In his book “A Fortunate Man”, John Berger says of the GP John Sassall:
He does more than treat them when they are ill, he is the objective witness of their lives. They seldom refer to him as a witness. They only think of him when some practical circumstance brings them together. He is in no way a final arbiter. That is why I chose the rather humble word clerk: the clerk of their records.
Some may now assume that he has taken over the role of the parish priest or vicar. Yet this is not so. He is not the representative of an all-knowing, all-powerful being. He is their own representative. His records will never be offered to any higher judge. He keeps the records so that, from time to time, they can consult them themselves. The most frequent opening to a conversation with him, if it is not a professional consultation, are the words “Do you remember when...”
I think something like that was going on this morning. The patient's husband wanted recognition of the difficulties he was going through, not just from a fellow human being but from the “clerk of the records”: one of the doctors in the practice he and his wife have been attending for many years. No particular skill was required of me, except to recognise that listening was important at that moment. Anyone could have done it, provided of course that they had worked in this particular practice for a decade or so. I was pleased to realise that this is one way in which I am still performing some of the functions that Sassall did, despite no longer working out-of-hours and being endlessly distracted by biochemical minutiae and data collection.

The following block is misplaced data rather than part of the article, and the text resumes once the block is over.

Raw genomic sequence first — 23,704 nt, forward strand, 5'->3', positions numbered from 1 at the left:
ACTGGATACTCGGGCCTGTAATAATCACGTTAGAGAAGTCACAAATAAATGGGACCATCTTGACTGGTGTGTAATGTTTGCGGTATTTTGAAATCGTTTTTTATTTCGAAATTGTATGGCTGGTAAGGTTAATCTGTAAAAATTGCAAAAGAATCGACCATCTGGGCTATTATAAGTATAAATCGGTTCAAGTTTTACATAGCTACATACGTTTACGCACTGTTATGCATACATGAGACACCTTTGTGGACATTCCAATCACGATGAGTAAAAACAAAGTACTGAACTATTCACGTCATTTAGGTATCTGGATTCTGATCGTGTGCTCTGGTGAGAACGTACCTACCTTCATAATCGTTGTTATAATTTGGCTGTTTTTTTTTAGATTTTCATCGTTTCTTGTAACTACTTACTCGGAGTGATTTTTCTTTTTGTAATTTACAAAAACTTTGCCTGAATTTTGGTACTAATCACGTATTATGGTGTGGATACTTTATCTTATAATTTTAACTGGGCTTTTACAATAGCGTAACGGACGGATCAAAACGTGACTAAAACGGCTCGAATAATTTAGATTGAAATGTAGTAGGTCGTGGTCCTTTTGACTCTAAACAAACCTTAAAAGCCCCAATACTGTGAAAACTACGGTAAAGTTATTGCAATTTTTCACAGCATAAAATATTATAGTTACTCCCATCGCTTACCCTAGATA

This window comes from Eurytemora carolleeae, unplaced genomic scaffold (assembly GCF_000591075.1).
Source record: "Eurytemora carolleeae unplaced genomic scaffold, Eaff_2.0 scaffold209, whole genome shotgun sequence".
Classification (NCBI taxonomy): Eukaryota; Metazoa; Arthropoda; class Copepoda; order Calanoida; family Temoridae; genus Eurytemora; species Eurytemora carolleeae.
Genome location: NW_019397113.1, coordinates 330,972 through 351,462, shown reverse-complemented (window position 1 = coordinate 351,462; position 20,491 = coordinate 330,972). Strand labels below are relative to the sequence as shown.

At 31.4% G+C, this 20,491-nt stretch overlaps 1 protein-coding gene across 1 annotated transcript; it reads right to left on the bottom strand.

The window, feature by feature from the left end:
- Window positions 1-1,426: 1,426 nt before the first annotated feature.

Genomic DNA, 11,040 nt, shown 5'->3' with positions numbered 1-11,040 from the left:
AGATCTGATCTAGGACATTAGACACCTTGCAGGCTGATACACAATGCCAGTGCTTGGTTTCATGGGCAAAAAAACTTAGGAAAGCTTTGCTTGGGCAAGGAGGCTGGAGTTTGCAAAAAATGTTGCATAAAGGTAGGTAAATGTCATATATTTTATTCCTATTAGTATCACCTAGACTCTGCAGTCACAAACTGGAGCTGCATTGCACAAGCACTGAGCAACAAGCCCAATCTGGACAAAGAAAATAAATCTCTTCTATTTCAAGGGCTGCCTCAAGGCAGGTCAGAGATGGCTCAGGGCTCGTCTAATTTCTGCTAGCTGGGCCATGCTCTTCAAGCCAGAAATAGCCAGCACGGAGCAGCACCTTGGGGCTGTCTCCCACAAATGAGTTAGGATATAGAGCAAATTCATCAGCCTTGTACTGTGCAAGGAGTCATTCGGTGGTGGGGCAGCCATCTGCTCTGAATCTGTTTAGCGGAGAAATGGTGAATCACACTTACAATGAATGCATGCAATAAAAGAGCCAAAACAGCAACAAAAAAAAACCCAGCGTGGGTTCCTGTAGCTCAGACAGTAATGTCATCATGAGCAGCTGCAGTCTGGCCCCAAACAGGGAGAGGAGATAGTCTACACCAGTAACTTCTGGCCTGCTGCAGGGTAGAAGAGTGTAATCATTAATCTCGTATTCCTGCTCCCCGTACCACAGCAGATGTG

And the Government think that general practice can be done by an ever changing roster of anonymous doctors, armed with computerised records.